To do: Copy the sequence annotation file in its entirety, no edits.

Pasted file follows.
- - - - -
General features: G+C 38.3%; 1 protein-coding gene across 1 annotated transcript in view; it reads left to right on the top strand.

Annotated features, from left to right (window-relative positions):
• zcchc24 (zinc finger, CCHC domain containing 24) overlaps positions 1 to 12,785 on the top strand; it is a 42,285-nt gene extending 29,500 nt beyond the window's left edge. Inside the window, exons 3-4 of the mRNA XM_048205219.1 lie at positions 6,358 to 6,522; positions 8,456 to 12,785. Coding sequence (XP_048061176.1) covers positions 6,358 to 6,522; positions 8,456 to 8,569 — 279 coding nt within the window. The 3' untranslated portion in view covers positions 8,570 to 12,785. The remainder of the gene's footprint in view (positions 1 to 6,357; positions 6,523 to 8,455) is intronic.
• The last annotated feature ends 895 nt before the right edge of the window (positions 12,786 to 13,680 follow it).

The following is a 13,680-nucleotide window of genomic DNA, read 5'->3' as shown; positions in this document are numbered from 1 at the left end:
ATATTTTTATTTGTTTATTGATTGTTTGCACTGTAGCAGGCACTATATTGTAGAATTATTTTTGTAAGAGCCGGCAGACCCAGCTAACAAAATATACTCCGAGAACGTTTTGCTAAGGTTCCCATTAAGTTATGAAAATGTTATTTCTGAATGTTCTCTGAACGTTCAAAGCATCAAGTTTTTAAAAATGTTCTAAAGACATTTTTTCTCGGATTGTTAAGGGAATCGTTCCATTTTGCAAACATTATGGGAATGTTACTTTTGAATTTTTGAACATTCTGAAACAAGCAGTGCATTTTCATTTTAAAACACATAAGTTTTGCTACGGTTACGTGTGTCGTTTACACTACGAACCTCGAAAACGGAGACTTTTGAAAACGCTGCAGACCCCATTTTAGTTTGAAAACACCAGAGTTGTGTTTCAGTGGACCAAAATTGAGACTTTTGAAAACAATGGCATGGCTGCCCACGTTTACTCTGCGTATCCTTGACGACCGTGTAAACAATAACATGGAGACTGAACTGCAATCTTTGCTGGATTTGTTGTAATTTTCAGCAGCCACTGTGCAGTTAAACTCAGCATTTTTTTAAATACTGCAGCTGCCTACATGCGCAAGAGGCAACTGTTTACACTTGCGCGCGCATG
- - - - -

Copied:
General features: G+C 38.3%; 1 protein-coding gene across 1 annotated transcript in view; it reads left to right on the top strand.

Annotated features, from left to right (window-relative positions):
• zcchc24 (zinc finger, CCHC domain containing 24) overlaps positions 1 to 12,785 on the top strand; it is a 42,285-nt gene extending 29,500 nt beyond the window's left edge. Inside the window, exons 3-4 of the mRNA XM_048205219.1 lie at positions 6,358 to 6,522; positions 8,456 to 12,785. Coding sequence (XP_048061176.1) covers positions 6,358 to 6,522; positions 8,456 to 8,569 — 279 coding nt within the window. The 3' untranslated portion in view covers positions 8,570 to 12,785. The remainder of the gene's footprint in view (positions 1 to 6,357; positions 6,523 to 8,455) is intronic.
• The last annotated feature ends 895 nt before the right edge of the window (positions 12,786 to 13,680 follow it).

The following is a 13,680-nucleotide window of genomic DNA, read 5'->3' as shown; positions in this document are numbered from 1 at the left end:
ATATTTTTATTTGTTTATTGATTGTTTGCACTGTAGCAGGCACTATATTGTAGAATTATTTTTGTAAGAGCCGGCAGACCCAGCTAACAAAATATACTCCGAGAACGTTTTGCTAAGGTTCCCATTAAGTTATGAAAATGTTATTTCTGAATGTTCTCTGAACGTTCAAAGCATCAAGTTTTTAAAAATGTTCTAAAGACATTTTTTCTCGGATTGTTAAGGGAATCGTTCCATTTTGCAAACATTATGGGAATGTTACTTTTGAATTTTTGAACATTCTGAAACAAGCAGTGCATTTTCATTTTAAAACACATAAGTTTTGCTACGGTTACGTGTGTCGTTTACACTACGAACCTCGAAAACGGAGACTTTTGAAAACGCTGCAGACCCCATTTTAGTTTGAAAACACCAGAGTTGTGTTTCAGTGGACCAAAATTGAGACTTTTGAAAACAATGGCATGGCTGCCCACGTTTACTCTGCGTATCCTTGACGACCGTGTAAACAATAACATGGAGACTGAACTGCAATCTTTGCTGGATTTGTTGTAATTTTCAGCAGCCACTGTGCAGTTAAACTCAGCATTTTTTTAAATACTGCAGCTGCCTACATGCGCAAGAGGCAACTGTTTACACTTGCGCGCGCATG